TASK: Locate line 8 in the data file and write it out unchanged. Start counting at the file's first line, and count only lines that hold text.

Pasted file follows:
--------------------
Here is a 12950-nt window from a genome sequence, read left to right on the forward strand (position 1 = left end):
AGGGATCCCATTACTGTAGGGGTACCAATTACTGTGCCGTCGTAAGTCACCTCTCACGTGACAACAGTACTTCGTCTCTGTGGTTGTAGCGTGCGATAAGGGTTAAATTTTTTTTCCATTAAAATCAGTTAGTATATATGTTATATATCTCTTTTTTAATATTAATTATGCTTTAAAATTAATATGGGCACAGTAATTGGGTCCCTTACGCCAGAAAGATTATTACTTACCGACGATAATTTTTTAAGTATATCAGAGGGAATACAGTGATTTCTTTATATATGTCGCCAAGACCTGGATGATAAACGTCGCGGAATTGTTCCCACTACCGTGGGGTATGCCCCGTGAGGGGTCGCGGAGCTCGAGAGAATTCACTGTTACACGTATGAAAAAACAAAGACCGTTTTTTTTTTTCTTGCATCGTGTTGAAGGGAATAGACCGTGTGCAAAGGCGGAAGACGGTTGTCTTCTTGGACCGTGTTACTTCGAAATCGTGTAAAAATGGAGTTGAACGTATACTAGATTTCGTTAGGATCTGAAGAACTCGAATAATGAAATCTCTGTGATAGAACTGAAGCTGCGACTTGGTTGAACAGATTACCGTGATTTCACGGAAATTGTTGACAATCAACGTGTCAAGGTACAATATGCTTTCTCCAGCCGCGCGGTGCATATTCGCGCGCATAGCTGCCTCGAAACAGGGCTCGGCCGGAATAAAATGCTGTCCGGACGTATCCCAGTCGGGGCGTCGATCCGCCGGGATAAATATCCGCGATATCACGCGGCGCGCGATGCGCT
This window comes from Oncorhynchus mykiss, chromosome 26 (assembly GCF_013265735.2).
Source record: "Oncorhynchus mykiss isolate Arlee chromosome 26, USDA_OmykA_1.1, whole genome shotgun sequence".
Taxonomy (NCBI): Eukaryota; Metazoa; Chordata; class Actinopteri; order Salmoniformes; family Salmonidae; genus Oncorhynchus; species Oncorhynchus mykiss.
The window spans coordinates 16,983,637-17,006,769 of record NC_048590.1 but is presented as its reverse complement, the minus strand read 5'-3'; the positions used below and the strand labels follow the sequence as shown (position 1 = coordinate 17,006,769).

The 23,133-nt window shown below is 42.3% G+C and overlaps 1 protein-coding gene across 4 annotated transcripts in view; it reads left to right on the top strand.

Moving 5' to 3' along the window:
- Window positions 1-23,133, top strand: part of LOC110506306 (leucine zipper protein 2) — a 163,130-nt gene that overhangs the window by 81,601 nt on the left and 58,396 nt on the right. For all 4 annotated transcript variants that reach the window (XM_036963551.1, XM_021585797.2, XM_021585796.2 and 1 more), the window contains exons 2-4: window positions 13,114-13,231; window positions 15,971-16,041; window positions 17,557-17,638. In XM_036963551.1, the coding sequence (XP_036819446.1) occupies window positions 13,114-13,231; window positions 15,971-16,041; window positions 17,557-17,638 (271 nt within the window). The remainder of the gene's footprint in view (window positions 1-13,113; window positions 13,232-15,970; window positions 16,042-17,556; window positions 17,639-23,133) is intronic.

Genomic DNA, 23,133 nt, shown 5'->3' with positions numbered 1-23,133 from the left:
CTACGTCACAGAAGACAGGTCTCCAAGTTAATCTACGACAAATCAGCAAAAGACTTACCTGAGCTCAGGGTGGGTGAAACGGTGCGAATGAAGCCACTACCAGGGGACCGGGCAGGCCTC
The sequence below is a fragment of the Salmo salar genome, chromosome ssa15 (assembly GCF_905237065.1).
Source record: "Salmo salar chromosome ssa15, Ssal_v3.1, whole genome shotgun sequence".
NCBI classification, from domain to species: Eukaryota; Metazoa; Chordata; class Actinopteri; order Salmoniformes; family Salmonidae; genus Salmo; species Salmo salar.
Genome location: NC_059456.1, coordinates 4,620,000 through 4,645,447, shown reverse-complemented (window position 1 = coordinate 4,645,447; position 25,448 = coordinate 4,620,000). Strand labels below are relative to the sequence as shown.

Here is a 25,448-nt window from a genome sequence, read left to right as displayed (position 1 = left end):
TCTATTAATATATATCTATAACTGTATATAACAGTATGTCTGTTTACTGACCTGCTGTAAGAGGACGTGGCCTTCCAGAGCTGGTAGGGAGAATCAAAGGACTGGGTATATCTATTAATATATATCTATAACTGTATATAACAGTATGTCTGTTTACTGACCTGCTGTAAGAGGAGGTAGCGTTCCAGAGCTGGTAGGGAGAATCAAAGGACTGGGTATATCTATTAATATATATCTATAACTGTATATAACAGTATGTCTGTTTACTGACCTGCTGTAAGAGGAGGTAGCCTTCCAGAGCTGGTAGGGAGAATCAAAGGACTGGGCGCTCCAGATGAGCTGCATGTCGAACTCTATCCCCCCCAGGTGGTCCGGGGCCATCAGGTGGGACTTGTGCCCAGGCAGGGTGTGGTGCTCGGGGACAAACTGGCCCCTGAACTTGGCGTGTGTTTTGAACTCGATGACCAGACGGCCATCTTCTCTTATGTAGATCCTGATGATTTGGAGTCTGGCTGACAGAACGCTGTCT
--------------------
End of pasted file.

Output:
Moving 5' to 3' along the window: